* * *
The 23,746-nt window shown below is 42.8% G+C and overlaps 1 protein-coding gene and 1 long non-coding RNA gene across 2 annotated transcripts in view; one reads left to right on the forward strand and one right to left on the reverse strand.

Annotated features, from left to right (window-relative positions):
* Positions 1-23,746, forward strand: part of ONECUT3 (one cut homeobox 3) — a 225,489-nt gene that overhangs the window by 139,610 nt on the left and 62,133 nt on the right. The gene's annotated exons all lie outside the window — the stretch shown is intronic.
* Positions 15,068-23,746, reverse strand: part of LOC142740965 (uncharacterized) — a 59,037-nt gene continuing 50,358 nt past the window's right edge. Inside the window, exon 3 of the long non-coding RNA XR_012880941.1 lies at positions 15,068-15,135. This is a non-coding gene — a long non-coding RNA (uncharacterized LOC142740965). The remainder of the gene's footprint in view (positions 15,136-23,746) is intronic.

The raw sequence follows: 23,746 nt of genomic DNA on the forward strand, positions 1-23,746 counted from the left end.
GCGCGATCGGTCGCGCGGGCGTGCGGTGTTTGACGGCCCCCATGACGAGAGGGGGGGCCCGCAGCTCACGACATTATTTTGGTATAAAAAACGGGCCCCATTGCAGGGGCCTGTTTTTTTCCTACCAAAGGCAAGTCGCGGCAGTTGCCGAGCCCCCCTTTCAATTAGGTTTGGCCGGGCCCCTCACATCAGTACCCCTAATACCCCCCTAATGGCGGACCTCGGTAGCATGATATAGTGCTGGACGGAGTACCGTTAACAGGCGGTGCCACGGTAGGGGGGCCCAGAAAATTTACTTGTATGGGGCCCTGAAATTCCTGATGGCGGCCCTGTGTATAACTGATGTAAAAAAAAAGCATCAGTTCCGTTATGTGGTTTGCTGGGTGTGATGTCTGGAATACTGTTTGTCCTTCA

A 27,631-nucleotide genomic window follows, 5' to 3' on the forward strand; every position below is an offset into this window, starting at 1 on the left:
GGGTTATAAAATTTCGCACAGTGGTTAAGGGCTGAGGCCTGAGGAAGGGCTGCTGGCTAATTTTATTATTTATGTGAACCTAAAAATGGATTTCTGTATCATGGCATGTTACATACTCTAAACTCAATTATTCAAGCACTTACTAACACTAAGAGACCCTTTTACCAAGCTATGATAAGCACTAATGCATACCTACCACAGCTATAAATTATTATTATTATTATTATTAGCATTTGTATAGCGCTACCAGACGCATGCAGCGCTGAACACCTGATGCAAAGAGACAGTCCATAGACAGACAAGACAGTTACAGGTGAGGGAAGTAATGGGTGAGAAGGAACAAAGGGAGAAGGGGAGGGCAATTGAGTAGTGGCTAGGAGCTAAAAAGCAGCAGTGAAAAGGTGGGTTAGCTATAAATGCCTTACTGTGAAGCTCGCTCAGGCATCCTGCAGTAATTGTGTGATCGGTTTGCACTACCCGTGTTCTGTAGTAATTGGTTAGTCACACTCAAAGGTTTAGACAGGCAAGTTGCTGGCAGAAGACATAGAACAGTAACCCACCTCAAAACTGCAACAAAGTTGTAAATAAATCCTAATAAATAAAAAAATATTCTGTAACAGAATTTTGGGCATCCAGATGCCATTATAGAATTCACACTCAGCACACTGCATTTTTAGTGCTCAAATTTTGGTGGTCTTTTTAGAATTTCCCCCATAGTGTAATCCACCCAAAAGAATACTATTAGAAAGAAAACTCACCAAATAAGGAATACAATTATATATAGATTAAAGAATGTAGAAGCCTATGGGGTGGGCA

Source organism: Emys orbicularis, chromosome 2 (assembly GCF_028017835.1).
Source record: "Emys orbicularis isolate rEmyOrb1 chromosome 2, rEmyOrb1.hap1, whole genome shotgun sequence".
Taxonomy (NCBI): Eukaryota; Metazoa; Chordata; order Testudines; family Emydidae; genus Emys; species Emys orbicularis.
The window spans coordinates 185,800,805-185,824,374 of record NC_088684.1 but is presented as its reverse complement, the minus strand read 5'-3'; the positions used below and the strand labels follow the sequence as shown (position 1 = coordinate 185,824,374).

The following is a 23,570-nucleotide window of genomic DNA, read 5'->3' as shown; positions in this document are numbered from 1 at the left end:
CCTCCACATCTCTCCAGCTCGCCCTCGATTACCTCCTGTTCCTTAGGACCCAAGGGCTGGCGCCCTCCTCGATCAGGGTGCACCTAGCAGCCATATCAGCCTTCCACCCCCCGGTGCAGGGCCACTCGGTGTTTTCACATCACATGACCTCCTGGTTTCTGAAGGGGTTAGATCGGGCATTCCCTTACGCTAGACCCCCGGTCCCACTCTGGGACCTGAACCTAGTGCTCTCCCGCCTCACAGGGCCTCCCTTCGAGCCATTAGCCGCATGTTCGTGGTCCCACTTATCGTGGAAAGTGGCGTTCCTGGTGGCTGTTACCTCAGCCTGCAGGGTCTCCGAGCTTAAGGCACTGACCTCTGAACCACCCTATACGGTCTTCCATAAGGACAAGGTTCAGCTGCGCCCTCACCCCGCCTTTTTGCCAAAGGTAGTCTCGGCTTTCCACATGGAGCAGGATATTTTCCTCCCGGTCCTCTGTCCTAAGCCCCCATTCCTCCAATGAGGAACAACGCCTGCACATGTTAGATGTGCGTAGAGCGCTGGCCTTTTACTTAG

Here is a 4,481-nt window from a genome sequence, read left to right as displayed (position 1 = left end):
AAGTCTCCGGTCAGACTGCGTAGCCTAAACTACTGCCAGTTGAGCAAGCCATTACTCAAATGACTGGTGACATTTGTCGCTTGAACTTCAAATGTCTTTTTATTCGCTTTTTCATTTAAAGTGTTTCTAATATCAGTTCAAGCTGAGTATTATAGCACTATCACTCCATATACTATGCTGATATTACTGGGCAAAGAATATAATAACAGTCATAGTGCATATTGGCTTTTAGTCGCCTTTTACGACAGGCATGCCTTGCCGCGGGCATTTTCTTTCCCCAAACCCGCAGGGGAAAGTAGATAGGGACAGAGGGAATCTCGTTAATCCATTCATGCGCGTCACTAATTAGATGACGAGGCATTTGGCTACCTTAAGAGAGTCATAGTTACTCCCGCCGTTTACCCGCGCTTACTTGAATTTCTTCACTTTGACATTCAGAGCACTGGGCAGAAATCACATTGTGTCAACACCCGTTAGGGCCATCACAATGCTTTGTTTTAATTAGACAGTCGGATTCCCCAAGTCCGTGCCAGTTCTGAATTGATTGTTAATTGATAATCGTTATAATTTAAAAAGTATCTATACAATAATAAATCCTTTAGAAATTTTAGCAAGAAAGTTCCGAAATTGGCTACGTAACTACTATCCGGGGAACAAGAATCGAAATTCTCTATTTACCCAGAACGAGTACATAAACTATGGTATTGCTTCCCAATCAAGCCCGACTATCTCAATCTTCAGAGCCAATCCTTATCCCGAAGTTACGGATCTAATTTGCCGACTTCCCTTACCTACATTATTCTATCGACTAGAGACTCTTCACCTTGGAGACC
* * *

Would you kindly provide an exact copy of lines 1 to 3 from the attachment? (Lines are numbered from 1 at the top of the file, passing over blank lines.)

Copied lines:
The 23,746-nt window shown below is 42.8% G+C and overlaps 1 protein-coding gene and 1 long non-coding RNA gene across 2 annotated transcripts in view; one reads left to right on the forward strand and one right to left on the reverse strand.

Annotated features, from left to right (window-relative positions):
* Positions 1-23,746, forward strand: part of ONECUT3 (one cut homeobox 3) — a 225,489-nt gene that overhangs the window by 139,610 nt on the left and 62,133 nt on the right. The gene's annotated exons all lie outside the window — the stretch shown is intronic.